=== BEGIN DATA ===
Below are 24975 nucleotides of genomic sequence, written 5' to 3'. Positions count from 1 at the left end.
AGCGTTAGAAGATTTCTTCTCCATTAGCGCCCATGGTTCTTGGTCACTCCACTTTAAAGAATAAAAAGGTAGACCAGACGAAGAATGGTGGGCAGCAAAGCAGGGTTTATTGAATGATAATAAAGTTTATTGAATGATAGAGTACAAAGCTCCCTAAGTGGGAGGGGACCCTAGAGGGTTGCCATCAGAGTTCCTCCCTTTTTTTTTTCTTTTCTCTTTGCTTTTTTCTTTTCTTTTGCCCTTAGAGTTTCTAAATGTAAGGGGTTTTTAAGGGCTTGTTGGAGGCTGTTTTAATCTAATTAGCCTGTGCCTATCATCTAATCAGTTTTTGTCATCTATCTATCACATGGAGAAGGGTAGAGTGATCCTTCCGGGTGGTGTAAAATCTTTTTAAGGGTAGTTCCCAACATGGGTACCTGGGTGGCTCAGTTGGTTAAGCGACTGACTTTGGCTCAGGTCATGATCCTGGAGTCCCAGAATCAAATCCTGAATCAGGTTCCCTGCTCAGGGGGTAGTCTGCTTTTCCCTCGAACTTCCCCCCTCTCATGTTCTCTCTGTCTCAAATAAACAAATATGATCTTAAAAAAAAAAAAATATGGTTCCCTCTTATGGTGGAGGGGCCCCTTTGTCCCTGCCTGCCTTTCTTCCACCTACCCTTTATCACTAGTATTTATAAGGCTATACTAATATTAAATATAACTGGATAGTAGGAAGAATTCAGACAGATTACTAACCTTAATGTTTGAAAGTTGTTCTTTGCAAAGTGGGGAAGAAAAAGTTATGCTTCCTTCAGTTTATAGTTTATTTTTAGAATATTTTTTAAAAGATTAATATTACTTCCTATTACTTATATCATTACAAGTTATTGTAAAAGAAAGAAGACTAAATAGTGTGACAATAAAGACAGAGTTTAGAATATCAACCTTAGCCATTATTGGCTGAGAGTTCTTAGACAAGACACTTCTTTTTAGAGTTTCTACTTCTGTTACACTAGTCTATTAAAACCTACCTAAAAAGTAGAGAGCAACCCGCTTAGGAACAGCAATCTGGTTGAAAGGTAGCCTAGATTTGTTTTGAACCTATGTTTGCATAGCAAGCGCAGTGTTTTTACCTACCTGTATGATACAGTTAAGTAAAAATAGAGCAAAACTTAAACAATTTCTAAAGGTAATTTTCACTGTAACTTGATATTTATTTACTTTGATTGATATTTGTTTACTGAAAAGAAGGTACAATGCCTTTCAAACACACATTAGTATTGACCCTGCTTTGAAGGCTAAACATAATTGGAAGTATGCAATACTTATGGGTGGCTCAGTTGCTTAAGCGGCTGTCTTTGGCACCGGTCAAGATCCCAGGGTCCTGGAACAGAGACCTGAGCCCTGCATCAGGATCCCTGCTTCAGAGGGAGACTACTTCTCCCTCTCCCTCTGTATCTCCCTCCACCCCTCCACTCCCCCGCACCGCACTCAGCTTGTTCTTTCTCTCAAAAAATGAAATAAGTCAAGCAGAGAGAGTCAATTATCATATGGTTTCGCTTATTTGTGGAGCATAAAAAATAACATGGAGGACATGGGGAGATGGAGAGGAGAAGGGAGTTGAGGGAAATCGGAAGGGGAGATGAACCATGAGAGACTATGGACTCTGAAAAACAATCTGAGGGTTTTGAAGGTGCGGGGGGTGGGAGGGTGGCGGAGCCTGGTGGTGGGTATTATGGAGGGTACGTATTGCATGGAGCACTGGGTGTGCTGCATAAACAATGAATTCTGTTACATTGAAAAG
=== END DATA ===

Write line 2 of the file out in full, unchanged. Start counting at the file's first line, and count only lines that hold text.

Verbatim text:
AGCGTTAGAAGATTTCTTCTCCATTAGCGCCCATGGTTCTTGGTCACTCCACTTTAAAGAATAAAAAGGTAGACCAGACGAAGAATGGTGGGCAGCAAAGCAGGGTTTATTGAATGATAATAAAGTTTATTGAATGATAGAGTACAAAGCTCCCTAAGTGGGAGGGGACCCTAGAGGGTTGCCATCAGAGTTCCTCCCTTTTTTTTTTCTTTTCTCTTTGCTTTTTTCTTTTCTTTTGCCCTTAGAGTTTCTAAATGTAAGGGGTTTTTAAGGGCTTGTTGGAGGCTGTTTTAATCTAATTAGCCTGTGCCTATCATCTAATCAGTTTTTGTCATCTATCTATCACATGGAGAAGGGTAGAGTGATCCTTCCGGGTGGTGTAAAATCTTTTTAAGGGTAGTTCCCAACATGGGTACCTGGGTGGCTCAGTTGGTTAAGCGACTGACTTTGGCTCAGGTCATGATCCTGGAGTCCCAGAATCAAATCCTGAATCAGGTTCCCTGCTCAGGGGGTAGTCTGCTTTTCCCTCGAACTTCCCCCCTCTCATGTTCTCTCTGTCTCAAATAAACAAATATGATCTTAAAAAAAAAAAAATATGGTTCCCTCTTATGGTGGAGGGGCCCCTTTGTCCCTGCCTGCCTTTCTTCCACCTACCCTTTATCACTAGTATTTATAAGGCTATACTAATATTAAATATAACTGGATAGTAGGAAGAATTCAGACAGATTACTAACCTTAATGTTTGAAAGTTGTTCTTTGCAAAGTGGGGAAGAAAAAGTTATGCTTCCTTCAGTTTATAGTTTATTTTTAGAATATTTTTTAAAAGATTAATATTACTTCCTATTACTTATATCATTACAAGTTATTGTAAAAGAAAGAAGACTAAATAGTGTGACAATAAAGACAGAGTTTAGAATATCAACCTTAGCCATTATTGGCTGAGAGTTCTTAGACAAGACACTTCTTTTTAGAGTTTCTACTTCTGTTACACTAGTCTATTAAAACCTACCTAAAAAGTAGAGAGCAACCCGCTTAGGAACAGCAATCTGGTTGAAAGGTAGCCTAGATTTGTTTTGAACCTATGTTTGCATAGCAAGCGCAGTGTTTTTACCTACCTGTATGATACAGTTAAGTAAAAATAGAGCAAAACTTAAACAATTTCTAAAGGTAATTTTCACTGTAACTTGATATTTATTTACTTTGATTGATATTTGTTTACTGAAAAGAAGGTACAATGCCTTTCAAACACACATTAGTATTGACCCTGCTTTGAAGGCTAAACATAATTGGAAGTATGCAATACTTATGGGTGGCTCAGTTGCTTAAGCGGCTGTCTTTGGCACCGGTCAAGATCCCAGGGTCCTGGAACAGAGACCTGAGCCCTGCATCAGGATCCCTGCTTCAGAGGGAGACTACTTCTCCCTCTCCCTCTGTATCTCCCTCCACCCCTCCACTCCCCCGCACCGCACTCAGCTTGTTCTTTCTCTCAAAAAATGAAATAAGTCAAGCAGAGAGAGTCAATTATCATATGGTTTCGCTTATTTGTGGAGCATAAAAAATAACATGGAGGACATGGGGAGATGGAGAGGAGAAGGGAGTTGAGGGAAATCGGAAGGGGAGATGAACCATGAGAGACTATGGACTCTGAAAAACAATCTGAGGGTTTTGAAGGTGCGGGGGGTGGGAGGGTGGCGGAGCCTGGTGGTGGGTATTATGGAGGGTACGTATTGCATGGAGCACTGGGTGTGCTGCATAAACAATGAATTCTGTTACATTGAAAAG